One common type of fuser roller is internally heated, i.e., a source of heat for fusing is provided within the roller for fusing. Such a fuser roller normally has a hollow core, inside of which is located a heating source, usually a lamp. Surrounding the core is an layer through which heat is conducted from the core to the surface, and the elastomeric layer typically contains fillers for enhanced thermal conductivity. A different kind of fuser roller, which is internally heated near its surface, is disclosed by Lee et al. in U.S. Pat. No. 4,791,275, which describes a fuser roller including two polyimide Kapton® sheets (sold by DuPont® and Nemours) having a flexible ohmic heating element disposed between the sheets. The polyimide sheets surround a conformable polyimide foam layer attached to a core member. According to J. H. DuBois and F. W. John, Eds., in Plastics, 5th Edition, Van Nostrand and Rheinhold, 1974, polyimide at room temperature is fairly stiff with a Youngs modulus of about 3.5 GPa-5.5 GPa (1 GPa=1 GigaPascal=10.sup.9 Newton/m.sup.2), but the Young's modulus of the polyimide sheets can be expected to be considerably lower at the stated high operational fusing temperature of the roller of at least 450 degrees F.

Another common type of fuser roller is an externally heated fuser roller. The externally heated fuser roller is heated by surface contact between the fuser roller and one or more external heating rollers. Externally heated fuser rollers are disclosed by O'Leary, U.S. Pat. No. 5,450,183, and by Derimiggio et al., U.S. Pat. No. 4,984,027.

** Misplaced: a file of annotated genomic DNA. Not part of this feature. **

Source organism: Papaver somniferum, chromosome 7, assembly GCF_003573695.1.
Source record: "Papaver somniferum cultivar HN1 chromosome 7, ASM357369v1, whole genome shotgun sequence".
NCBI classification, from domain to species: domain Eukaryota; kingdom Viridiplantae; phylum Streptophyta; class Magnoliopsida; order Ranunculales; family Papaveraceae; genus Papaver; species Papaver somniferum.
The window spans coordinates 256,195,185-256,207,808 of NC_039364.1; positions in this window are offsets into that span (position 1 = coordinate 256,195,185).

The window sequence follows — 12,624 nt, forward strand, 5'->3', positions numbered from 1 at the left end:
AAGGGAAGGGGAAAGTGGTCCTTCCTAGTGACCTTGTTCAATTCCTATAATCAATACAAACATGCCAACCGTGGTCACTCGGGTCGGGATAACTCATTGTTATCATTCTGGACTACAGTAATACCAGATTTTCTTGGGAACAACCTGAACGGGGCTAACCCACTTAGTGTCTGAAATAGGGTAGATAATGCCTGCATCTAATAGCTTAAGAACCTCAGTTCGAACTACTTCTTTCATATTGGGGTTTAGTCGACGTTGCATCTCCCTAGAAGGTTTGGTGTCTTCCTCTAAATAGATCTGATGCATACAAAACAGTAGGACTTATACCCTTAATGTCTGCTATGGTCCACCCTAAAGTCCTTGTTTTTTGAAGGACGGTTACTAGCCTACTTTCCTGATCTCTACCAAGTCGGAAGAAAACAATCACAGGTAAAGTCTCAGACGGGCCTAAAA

A compliant fuser roller may include a conformable layer of any useful material, such as for example a substantially incompressible elastomer, i.e., having a Poisson's ratio approaching 0.5. A substantially incompressible conformable layer including a poly(dimethyl siloxane) elastomer has been disclosed by Chen et al., in the commonly assigned U.S. Pat. No. 6,224,978, which is hereby incorporated by reference. Alternatively, the conformable layer may include a relatively compressible foam having a value of Poisson's ratio much lower than 0.5. A conformable polyimide foam layer is disclosed by Lee in U.S. Pat. No. 4,791,275 and a lithographic printing blanket are disclosed by Goosen et al. in U.S. Pat. No. 3,983,287, including a conformable layer containing a vast number of frangible rigid-walled tiny bubbles, which are mechanically ruptured to produce a closed cell foam having a smooth surface.

Receivers remove the majority of heat during fusing. Since receivers may have a narrower length measured parallel to the fuser roller axis than the fuser roller length, heat may be removed differentially, causing areas of higher temperature or lower temperature along the fuser roller surface parallel to the roller axis. Higher or lower temperatures can cause excessive toner offset (i.e., toner powder transfer to the fuser roller) in roller fusers.

In the fusing of the toner image to the receiver, the area of contact of a conformable fuser roller with the toner-bearing surface of a receiver sheet as it passes through the fusing nip is determined by the amount pressure exerted by the pressure roller and by the characteristics of the resilient conformable layer. The extent of the contact area helps establish the length of time that any given portion of the toner image will be in contact with, and heated by, the fuser roller.

In a roller fusing system, the fusing parameters, namely the temperature, nip-width, and speed of the fusing member, are fixed and controlled within certain specifications for a given range of receivers. Generally the system changes the temperature or/and speed according to the receiver weights or types. The changing of temperature in an internally heated fuser roller takes time to stabilize. If the receivers are presented at a too-rapid rate, the fuser roller may not have returned to its working temperature when the next receiver arrives. Consequently, the receivers must be stopped or slowed until the temperature of the fuser roller has come within acceptable range and such stopping or slowing results in degradation of receiver throughput rate. The same is true for speed changes. Regardless of whether the speed of presentation or the fuser roller temperature itself is being adjusted by the system, the temperature stabilization time required by a fusing member can constrain the speed of presentation of receivers.